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Terror in the Vatican
on 17 January 2004
Dan Brown's Angels and Demons is a fast-paced detective drama that involves science, art, the Catholic Church, and murder.
Harvard symbology professor Robert Langdon is the protagonist who finds himself at a Swiss nuclear research facility. It seems a scientist, who specialized in explosive antimatter, has been murdered and the historically infamous society, the Illuminati, is involved. The antimatter has been taken, and Langdon joins the scientist's daughter, Vittoria, on a mad dash through some of Rome's most famous landmarks, in an effort to find it before the Vatican is leveled.
If you read "The Da Vinci Code," this plot will be very familiar to you: Robert receives yet another call in the middle of the night, is taken to see another dead man killed by a secret anti-Catholic society, and helps the victim's lovely daughter/granddaughter unravel a series of clues to solve the crime - all at breakneck speed!
I liked the plot of Angels and Demons and found much of middle section wonderfully absorbing and tense, as Robert and Vittoria decipher ancient clues and race from place to place in Rome, fast on the heels of a murderer. The beginning of the book, which discusses antimatter, was slow-going for me and the conclusion is way over the top in terms of realism. The timeline was a major stumbling block: Being able to travel great distances across Rome in minutes (even seconds) took away some credibility for me.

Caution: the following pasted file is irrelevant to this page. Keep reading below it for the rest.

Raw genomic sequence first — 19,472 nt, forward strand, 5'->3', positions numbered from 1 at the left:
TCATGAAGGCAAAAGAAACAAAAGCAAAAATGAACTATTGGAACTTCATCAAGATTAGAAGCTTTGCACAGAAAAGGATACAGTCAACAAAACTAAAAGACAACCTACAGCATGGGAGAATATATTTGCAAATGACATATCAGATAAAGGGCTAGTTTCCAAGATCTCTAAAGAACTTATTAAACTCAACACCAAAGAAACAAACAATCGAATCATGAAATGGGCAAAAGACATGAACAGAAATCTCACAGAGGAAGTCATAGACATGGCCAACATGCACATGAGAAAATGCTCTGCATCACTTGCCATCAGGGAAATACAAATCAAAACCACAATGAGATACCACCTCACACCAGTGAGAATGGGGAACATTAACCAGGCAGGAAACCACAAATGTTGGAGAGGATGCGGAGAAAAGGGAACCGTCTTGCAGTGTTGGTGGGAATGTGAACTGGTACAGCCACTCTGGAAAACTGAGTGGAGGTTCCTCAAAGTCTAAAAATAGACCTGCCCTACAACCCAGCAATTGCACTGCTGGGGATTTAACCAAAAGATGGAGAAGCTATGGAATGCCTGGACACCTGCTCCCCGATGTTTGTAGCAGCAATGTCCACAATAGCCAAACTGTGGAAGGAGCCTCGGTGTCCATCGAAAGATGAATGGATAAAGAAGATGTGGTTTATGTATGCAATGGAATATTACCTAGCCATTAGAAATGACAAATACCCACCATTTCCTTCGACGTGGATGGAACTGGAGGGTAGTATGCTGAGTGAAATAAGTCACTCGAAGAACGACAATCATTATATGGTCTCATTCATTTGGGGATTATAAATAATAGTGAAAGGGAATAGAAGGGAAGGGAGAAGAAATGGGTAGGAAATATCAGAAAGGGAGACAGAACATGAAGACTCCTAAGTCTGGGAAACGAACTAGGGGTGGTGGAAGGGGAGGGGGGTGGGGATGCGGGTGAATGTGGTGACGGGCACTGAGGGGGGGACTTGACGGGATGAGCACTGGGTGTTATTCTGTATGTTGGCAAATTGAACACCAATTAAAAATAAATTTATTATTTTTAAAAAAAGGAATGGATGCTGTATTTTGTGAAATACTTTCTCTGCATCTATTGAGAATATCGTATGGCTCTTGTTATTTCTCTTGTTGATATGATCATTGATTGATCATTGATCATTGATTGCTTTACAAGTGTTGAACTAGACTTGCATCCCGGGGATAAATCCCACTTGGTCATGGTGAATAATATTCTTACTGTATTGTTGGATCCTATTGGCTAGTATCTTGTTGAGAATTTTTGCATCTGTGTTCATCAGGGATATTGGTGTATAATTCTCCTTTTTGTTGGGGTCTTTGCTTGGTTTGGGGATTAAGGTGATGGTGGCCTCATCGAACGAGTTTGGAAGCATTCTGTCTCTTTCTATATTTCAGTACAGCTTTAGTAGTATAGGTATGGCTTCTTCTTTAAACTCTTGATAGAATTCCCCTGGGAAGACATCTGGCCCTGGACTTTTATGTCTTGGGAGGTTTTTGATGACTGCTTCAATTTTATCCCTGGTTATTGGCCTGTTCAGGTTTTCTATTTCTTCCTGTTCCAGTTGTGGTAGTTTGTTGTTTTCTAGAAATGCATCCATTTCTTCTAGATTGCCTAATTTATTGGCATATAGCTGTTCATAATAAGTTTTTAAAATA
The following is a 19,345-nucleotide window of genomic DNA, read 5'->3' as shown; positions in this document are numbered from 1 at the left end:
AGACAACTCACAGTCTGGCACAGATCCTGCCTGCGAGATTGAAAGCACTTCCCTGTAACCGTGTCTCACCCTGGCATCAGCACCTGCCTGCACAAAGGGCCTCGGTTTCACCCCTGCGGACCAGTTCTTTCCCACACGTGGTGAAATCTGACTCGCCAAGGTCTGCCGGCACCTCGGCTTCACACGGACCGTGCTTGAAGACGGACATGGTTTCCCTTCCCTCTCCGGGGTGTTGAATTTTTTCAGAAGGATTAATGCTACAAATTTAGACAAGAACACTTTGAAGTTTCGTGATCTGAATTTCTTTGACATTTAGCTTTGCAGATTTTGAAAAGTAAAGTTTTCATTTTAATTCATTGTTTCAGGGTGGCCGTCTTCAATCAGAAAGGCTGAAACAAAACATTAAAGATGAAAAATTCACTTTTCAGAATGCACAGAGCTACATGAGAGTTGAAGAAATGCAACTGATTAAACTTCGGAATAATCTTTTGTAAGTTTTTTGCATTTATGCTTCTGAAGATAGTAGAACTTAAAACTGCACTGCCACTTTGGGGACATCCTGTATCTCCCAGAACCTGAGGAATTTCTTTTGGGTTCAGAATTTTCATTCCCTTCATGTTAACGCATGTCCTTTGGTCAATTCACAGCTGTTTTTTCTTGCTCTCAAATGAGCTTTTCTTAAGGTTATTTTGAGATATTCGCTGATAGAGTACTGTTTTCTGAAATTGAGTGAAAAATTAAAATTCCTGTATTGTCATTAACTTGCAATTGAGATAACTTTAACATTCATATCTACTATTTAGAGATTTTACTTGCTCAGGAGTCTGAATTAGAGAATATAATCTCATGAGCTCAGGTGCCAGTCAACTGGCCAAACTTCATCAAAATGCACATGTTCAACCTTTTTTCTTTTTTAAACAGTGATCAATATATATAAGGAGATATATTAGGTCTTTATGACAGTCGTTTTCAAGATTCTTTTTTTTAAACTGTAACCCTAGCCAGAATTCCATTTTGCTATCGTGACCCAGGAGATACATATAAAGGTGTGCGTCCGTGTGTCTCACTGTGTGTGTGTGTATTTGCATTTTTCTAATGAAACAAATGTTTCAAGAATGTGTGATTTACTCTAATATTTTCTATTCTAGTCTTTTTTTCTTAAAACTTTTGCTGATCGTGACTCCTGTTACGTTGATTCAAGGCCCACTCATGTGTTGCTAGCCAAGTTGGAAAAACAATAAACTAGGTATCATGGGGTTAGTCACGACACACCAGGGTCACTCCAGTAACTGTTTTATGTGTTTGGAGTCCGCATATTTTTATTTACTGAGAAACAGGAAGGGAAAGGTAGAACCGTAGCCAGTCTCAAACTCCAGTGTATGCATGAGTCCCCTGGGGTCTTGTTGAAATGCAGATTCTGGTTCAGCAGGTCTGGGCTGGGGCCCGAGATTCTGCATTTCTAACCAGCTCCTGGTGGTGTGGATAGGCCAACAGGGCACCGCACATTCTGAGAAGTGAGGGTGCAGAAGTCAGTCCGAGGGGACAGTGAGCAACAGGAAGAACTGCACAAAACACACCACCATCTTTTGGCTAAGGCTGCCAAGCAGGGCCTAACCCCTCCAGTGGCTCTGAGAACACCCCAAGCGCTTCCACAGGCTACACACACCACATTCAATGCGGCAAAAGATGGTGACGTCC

In spite of the weaknesses, the basic story of Angels and Demons is very exciting and, at times, even spine-tingling. If you have been to Rome, you will enjoy revisiting the city in this book. You'll also learn about the inner workings of the Vatican, how a new Pope is selected, and about the Illuminati, which I found fascinating.